Putin signs extension of last Russia-US nuclear arms treaty

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Russian President Vladimir Putin on Friday signed a bill extending the last remaining nuclear arms control treaty between Russia and the United States a week before the pact was due to expire.

Both houses of the Russian parliament voted unanimously Wednesday to extend the New START treaty for five years. Putin and U.S. President Joe Biden had discussed the nuclear accord a day earlier, and the Kremlin said they agreed to complete the necessary extension procedures in the next few days.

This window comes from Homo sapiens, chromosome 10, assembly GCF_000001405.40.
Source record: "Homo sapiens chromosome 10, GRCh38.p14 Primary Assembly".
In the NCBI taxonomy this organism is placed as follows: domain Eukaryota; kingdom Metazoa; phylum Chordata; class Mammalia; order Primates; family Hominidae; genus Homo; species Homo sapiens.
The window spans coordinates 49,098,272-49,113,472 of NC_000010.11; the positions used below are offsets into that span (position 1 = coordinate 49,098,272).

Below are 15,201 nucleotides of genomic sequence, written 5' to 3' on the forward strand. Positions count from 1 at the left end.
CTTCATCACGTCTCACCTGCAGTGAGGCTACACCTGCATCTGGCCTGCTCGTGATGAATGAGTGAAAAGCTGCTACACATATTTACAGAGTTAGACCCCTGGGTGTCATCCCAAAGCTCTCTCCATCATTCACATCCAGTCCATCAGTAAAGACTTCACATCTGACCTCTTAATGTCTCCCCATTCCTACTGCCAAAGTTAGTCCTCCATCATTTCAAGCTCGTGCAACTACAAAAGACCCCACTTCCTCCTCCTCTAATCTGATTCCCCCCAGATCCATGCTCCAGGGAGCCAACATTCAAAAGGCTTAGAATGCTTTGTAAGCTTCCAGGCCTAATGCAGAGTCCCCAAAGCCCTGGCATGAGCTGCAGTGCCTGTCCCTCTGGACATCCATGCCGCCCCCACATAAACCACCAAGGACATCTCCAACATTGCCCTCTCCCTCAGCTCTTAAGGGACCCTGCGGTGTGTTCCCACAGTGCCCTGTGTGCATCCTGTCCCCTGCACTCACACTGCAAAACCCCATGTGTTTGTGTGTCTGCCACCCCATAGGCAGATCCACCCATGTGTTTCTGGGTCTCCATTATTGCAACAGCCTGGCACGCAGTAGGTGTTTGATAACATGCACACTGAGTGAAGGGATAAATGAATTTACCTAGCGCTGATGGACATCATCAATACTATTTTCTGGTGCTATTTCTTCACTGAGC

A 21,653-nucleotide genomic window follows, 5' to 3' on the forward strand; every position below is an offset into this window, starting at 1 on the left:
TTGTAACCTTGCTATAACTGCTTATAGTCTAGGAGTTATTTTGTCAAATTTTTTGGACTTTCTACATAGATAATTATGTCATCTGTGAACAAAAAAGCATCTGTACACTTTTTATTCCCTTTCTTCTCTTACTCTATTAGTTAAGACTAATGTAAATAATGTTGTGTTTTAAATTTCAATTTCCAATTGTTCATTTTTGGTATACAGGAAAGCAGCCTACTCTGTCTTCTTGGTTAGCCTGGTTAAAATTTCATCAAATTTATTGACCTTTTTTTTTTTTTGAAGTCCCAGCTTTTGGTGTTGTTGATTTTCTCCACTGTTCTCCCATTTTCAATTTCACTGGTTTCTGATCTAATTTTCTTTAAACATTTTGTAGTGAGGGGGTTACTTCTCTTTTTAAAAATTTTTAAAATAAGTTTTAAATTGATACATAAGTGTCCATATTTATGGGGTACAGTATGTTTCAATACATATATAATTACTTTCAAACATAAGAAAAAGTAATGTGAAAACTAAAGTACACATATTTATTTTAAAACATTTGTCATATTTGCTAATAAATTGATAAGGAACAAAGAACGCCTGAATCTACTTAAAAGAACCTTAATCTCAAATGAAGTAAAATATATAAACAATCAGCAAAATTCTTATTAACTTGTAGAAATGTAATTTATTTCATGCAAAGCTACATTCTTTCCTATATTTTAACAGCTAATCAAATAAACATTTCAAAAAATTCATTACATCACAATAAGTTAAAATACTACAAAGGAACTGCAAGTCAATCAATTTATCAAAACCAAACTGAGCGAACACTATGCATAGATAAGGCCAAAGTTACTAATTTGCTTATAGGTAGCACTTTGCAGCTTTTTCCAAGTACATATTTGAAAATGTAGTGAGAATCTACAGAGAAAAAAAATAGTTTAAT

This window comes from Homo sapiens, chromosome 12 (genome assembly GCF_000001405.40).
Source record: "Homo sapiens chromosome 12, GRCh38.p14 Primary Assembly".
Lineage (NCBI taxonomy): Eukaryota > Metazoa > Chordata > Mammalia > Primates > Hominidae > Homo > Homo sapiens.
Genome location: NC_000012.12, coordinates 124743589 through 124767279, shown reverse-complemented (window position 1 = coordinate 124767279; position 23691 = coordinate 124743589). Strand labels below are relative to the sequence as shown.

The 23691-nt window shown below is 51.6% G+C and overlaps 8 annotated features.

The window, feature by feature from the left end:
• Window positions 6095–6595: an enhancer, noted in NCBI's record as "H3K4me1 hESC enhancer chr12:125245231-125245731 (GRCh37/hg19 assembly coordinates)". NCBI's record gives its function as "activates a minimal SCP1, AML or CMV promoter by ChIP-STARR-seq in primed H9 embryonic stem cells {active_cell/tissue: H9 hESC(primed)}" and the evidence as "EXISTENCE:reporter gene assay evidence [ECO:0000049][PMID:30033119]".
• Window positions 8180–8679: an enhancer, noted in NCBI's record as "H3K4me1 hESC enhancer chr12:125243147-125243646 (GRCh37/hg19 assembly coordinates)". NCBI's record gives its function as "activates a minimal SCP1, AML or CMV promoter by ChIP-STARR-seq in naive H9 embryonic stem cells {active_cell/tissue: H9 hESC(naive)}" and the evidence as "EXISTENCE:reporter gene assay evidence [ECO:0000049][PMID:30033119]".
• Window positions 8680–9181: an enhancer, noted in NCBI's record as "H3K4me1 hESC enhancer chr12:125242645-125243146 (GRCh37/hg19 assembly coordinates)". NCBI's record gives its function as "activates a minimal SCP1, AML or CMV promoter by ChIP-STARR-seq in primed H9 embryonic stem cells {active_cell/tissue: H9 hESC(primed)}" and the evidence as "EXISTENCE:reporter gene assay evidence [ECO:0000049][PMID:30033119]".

The pact’s extension doesn’t require congressional approval in the U.S., but Russian lawmakers had to ratify the move.

The treaty, signed in 2010 by President Barack Obama and Russian President Dmitry Medvedev, limits each country to no more than 1,550 deployed nuclear warheads and 700 deployed missiles and bombers, and envisages sweeping on-site inspections to verify compliance.

Biden indicated during the U.S. presidential campaign that he favoured the preservation of the New START treaty, which was negotiated during his tenure as vice-president under Obama.

The Associated Press